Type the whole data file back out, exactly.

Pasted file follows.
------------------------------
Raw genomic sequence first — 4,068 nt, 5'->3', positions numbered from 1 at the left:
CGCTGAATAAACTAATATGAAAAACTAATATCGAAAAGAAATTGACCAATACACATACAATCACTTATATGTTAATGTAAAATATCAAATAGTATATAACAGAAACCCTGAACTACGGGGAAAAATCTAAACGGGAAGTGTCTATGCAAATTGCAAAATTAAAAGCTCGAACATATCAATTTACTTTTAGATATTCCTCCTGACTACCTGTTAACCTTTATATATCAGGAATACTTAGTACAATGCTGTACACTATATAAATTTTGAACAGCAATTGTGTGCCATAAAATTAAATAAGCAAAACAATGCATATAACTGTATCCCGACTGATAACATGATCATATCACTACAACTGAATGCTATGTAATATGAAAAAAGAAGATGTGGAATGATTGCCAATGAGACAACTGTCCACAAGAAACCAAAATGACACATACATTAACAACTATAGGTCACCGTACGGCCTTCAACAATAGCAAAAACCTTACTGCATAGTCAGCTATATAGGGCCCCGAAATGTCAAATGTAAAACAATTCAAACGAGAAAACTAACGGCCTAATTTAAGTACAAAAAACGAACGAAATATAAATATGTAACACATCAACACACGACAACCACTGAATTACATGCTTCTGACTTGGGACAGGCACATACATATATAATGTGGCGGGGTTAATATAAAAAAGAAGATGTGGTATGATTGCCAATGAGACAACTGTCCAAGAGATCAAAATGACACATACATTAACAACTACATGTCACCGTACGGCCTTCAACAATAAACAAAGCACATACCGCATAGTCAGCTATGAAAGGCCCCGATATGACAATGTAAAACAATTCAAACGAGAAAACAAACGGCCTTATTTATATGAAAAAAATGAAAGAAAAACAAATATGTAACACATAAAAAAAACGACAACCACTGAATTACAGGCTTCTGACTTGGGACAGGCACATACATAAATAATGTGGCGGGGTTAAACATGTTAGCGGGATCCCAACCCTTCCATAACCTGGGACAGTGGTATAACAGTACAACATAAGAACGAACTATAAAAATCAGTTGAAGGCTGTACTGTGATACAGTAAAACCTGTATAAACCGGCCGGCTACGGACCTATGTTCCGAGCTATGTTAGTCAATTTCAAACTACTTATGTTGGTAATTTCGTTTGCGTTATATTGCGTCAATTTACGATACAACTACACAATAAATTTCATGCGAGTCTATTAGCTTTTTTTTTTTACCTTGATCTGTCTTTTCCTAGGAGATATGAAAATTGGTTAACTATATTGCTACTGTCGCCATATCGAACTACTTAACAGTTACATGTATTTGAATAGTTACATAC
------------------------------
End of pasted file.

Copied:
Raw genomic sequence first — 4,068 nt, 5'->3', positions numbered from 1 at the left:
CGCTGAATAAACTAATATGAAAAACTAATATCGAAAAGAAATTGACCAATACACATACAATCACTTATATGTTAATGTAAAATATCAAATAGTATATAACAGAAACCCTGAACTACGGGGAAAAATCTAAACGGGAAGTGTCTATGCAAATTGCAAAATTAAAAGCTCGAACATATCAATTTACTTTTAGATATTCCTCCTGACTACCTGTTAACCTTTATATATCAGGAATACTTAGTACAATGCTGTACACTATATAAATTTTGAACAGCAATTGTGTGCCATAAAATTAAATAAGCAAAACAATGCATATAACTGTATCCCGACTGATAACATGATCATATCACTACAACTGAATGCTATGTAATATGAAAAAAGAAGATGTGGAATGATTGCCAATGAGACAACTGTCCACAAGAAACCAAAATGACACATACATTAACAACTATAGGTCACCGTACGGCCTTCAACAATAGCAAAAACCTTACTGCATAGTCAGCTATATAGGGCCCCGAAATGTCAAATGTAAAACAATTCAAACGAGAAAACTAACGGCCTAATTTAAGTACAAAAAACGAACGAAATATAAATATGTAACACATCAACACACGACAACCACTGAATTACATGCTTCTGACTTGGGACAGGCACATACATATATAATGTGGCGGGGTTAATATAAAAAAGAAGATGTGGTATGATTGCCAATGAGACAACTGTCCAAGAGATCAAAATGACACATACATTAACAACTACATGTCACCGTACGGCCTTCAACAATAAACAAAGCACATACCGCATAGTCAGCTATGAAAGGCCCCGATATGACAATGTAAAACAATTCAAACGAGAAAACAAACGGCCTTATTTATATGAAAAAAATGAAAGAAAAACAAATATGTAACACATAAAAAAAACGACAACCACTGAATTACAGGCTTCTGACTTGGGACAGGCACATACATAAATAATGTGGCGGGGTTAAACATGTTAGCGGGATCCCAACCCTTCCATAACCTGGGACAGTGGTATAACAGTACAACATAAGAACGAACTATAAAAATCAGTTGAAGGCTGTACTGTGATACAGTAAAACCTGTATAAACCGGCCGGCTACGGACCTATGTTCCGAGCTATGTTAGTCAATTTCAAACTACTTATGTTGGTAATTTCGTTTGCGTTATATTGCGTCAATTTACGATACAACTACACAATAAATTTCATGCGAGTCTATTAGCTTTTTTTTTTTACCTTGATCTGTCTTTTCCTAGGAGATATGAAAATTGGTTAACTATATTGCTACTGTCGCCATATCGAACTACTTAACAGTTACATGTATTTGAATAGTTACATAC